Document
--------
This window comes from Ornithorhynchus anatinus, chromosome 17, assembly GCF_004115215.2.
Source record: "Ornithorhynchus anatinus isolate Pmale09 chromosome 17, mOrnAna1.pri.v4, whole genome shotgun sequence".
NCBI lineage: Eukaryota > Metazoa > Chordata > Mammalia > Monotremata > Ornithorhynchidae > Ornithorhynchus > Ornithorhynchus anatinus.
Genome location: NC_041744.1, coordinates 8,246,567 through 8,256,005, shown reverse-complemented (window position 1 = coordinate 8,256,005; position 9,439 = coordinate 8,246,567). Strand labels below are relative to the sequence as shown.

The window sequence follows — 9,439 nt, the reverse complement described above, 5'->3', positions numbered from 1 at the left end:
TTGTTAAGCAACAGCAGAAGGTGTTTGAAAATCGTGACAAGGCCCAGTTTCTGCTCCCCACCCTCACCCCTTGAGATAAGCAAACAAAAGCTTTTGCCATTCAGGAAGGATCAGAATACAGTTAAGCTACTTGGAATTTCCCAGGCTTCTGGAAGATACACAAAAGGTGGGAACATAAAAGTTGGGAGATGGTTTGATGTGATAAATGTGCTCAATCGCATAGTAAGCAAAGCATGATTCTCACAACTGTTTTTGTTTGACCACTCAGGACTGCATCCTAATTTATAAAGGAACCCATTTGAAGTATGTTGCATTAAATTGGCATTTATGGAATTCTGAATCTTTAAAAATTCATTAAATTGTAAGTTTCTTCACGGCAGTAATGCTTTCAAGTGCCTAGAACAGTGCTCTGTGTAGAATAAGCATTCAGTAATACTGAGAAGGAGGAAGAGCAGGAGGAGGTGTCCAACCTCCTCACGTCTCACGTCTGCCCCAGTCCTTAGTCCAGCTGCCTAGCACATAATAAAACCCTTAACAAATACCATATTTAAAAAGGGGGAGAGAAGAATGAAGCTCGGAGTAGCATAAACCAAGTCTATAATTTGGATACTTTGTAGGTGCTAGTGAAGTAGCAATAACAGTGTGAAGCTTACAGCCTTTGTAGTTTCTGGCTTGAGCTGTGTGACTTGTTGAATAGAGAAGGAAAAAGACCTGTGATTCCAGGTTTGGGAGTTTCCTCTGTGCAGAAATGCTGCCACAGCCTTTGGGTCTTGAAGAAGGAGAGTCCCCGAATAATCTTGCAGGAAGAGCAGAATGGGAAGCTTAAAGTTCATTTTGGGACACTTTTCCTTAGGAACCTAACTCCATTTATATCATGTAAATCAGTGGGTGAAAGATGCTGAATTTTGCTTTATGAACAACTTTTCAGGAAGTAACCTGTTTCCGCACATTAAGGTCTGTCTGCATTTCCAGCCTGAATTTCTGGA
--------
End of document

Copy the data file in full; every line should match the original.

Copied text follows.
This window comes from Ornithorhynchus anatinus, chromosome 17, assembly GCF_004115215.2.
Source record: "Ornithorhynchus anatinus isolate Pmale09 chromosome 17, mOrnAna1.pri.v4, whole genome shotgun sequence".
NCBI lineage: Eukaryota > Metazoa > Chordata > Mammalia > Monotremata > Ornithorhynchidae > Ornithorhynchus > Ornithorhynchus anatinus.
Genome location: NC_041744.1, coordinates 8,246,567 through 8,256,005, shown reverse-complemented (window position 1 = coordinate 8,256,005; position 9,439 = coordinate 8,246,567). Strand labels below are relative to the sequence as shown.

The window sequence follows — 9,439 nt, the reverse complement described above, 5'->3', positions numbered from 1 at the left end:
TTGTTAAGCAACAGCAGAAGGTGTTTGAAAATCGTGACAAGGCCCAGTTTCTGCTCCCCACCCTCACCCCTTGAGATAAGCAAACAAAAGCTTTTGCCATTCAGGAAGGATCAGAATACAGTTAAGCTACTTGGAATTTCCCAGGCTTCTGGAAGATACACAAAAGGTGGGAACATAAAAGTTGGGAGATGGTTTGATGTGATAAATGTGCTCAATCGCATAGTAAGCAAAGCATGATTCTCACAACTGTTTTTGTTTGACCACTCAGGACTGCATCCTAATTTATAAAGGAACCCATTTGAAGTATGTTGCATTAAATTGGCATTTATGGAATTCTGAATCTTTAAAAATTCATTAAATTGTAAGTTTCTTCACGGCAGTAATGCTTTCAAGTGCCTAGAACAGTGCTCTGTGTAGAATAAGCATTCAGTAATACTGAGAAGGAGGAAGAGCAGGAGGAGGTGTCCAACCTCCTCACGTCTCACGTCTGCCCCAGTCCTTAGTCCAGCTGCCTAGCACATAATAAAACCCTTAACAAATACCATATTTAAAAAGGGGGAGAGAAGAATGAAGCTCGGAGTAGCATAAACCAAGTCTATAATTTGGATACTTTGTAGGTGCTAGTGAAGTAGCAATAACAGTGTGAAGCTTACAGCCTTTGTAGTTTCTGGCTTGAGCTGTGTGACTTGTTGAATAGAGAAGGAAAAAGACCTGTGATTCCAGGTTTGGGAGTTTCCTCTGTGCAGAAATGCTGCCACAGCCTTTGGGTCTTGAAGAAGGAGAGTCCCCGAATAATCTTGCAGGAAGAGCAGAATGGGAAGCTTAAAGTTCATTTTGGGACACTTTTCCTTAGGAACCTAACTCCATTTATATCATGTAAATCAGTGGGTGAAAGATGCTGAATTTTGCTTTATGAACAACTTTTCAGGAAGTAACCTGTTTCCGCACATTAAGGTCTGTCTGCATTTCCAGCCTGAATTTCTGGA